• National level framework: NORA
    • Dutch Public Sector Reference Architecture
    • part of ‘e-government’ strategy
    • functional perspective: ‘client first’
    • technical perspective: semantic - and s ervice oriented
    • Defined at 3 architectural layers:
      • Business architecture
      • Information architecture
      • Technical architecture
    • 20 ‘fundamental principles’ + 140 derived principles:
      • Interoperability principles (mandatory)
      • Internal principles (advised)
      • De jure principles
    • Now working on sector instantiations
    Expectations, opportunities and current activities
  • National methods and tooling
    • Service oriented architecture modelling language: Archimate
    • Archimate-approved tools: BiZZdesign and ARIS
    • But:
      • Limited adoption
      • Various ‘local modelling dialects’
      • No shared underlying semantic models
    Expectations, opportunities and current activities
  • SURF activities
    • Developing SOA building blocks
      • Federated identity management: A-select
      • National integration: StudieLink – ‘almost soa’
      • Federated educational and research repositories: LOREnet and DAREnet
    • Promoting cooperation and dissemination
      • Architects community
      • Archimate partnership
      • Cheap licences for archimate tooling
      • Support ‘business demonstrator’ projects
      • Plan to make outcomes widely and ‘standardised’ available for repurposing
    Expectations, opportunities and current activities
  • International cooper-ation
    • E-Framework
      • Partnership between UK-JISC; Australian D EST; New Zealand MoE; Dutch SURF foundation
      • Aim: “…harness the development and wide adoption of open standards and flexible infrastructures to support … education, administration, teaching and research.”
      • Products: Service Usage Models, Service Descriptions, and Core SUMS (pattern)
    • TENCompetence:
      • 4-year RTD project, EU-IST-TEL programme, 15 partners from 9 countries
      • Aim: Establish a technical and organisational infrastructure for lifelong competence development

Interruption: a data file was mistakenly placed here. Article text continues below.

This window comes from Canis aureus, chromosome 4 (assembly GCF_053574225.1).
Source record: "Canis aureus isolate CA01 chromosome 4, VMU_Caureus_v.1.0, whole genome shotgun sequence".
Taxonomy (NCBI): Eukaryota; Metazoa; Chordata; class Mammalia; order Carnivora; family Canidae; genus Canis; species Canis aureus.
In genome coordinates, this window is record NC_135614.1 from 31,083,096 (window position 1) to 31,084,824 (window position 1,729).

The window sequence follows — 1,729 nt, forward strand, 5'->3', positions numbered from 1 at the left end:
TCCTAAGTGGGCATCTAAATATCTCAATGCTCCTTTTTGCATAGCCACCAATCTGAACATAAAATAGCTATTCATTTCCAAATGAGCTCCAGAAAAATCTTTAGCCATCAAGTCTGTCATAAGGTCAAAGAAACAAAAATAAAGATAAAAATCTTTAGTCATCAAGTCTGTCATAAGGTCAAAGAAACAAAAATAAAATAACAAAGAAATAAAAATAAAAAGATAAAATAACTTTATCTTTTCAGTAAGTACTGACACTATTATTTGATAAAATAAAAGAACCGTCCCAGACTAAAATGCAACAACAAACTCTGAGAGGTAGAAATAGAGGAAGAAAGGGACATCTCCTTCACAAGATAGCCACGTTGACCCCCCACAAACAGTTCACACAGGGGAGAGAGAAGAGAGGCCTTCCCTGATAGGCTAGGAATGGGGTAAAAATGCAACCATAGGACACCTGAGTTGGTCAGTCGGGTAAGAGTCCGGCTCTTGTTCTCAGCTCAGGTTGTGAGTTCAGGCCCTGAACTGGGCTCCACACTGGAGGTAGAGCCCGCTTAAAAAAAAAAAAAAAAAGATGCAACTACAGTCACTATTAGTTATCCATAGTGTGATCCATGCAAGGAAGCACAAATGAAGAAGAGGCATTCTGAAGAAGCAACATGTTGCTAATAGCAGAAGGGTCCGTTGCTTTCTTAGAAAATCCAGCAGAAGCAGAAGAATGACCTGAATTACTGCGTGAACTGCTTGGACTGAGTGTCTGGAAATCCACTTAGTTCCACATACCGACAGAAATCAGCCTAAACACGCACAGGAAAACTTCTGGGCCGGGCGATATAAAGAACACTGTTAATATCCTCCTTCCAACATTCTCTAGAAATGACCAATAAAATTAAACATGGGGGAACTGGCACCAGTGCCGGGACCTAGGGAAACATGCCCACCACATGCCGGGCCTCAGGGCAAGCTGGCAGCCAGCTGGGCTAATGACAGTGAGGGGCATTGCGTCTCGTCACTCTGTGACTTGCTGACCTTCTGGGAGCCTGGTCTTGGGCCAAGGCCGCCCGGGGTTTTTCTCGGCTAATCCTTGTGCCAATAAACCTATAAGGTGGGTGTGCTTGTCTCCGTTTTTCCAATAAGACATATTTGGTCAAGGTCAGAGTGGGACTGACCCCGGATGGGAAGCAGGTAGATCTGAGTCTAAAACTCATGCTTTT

Expectations, opportunities and current activities
  • SOA reality in Dutch HEI
    • Most HEIs have entered the ‘awareness phase’
    • The ‘early adopters’ apply SOA to address operational problems, not so much for strategic purposes
    • ‘ service enabling’ of existing applications and ‘self services’ exposed through portals, but no full fledged SOA implementations yet
    • Cooperation for system replacement and selection – soa is one of the criteria
    • Sectoral initiatives towards interoperability and shared services ‘the next thing’?
    Expectations, opportunities and current activities
  • Present issues
    • Just-in-time and just-enough architecture
    • Convincing our own manage-ment is complex enough
    • Implement an institutional services architecture
    • Web2.0 means giving in to anarchy
    • …………………………………
    • Overall architectural design
    • Only cooperation leads to long term advantages
    • Work towards defining and implementing shared services
    • Web2.0 provides exiting new opportunities
    • ………………………………………
    Expectations, opportunities and current activities
  • So, what’s in it for students
    • Personalised electronic learning environment through a ‘plug and play’ architecture
    • Transparency in educational offerings, leading to more demand-driven education
    • Life-long personal services, spanning education, work, and private life
    Expectations, opportunities and current activities
    • But still a lot of work to do
    Expectations, opportunities and current activities
  • Expectations, opportunities and current activities Eric Kluijfhout [email_address] www.surf.nl/en http://www.e-framework.org/ http://www.partners.tencompetence.org/ http://www.e-overheid.nl/atlas/referentiearchitectuur/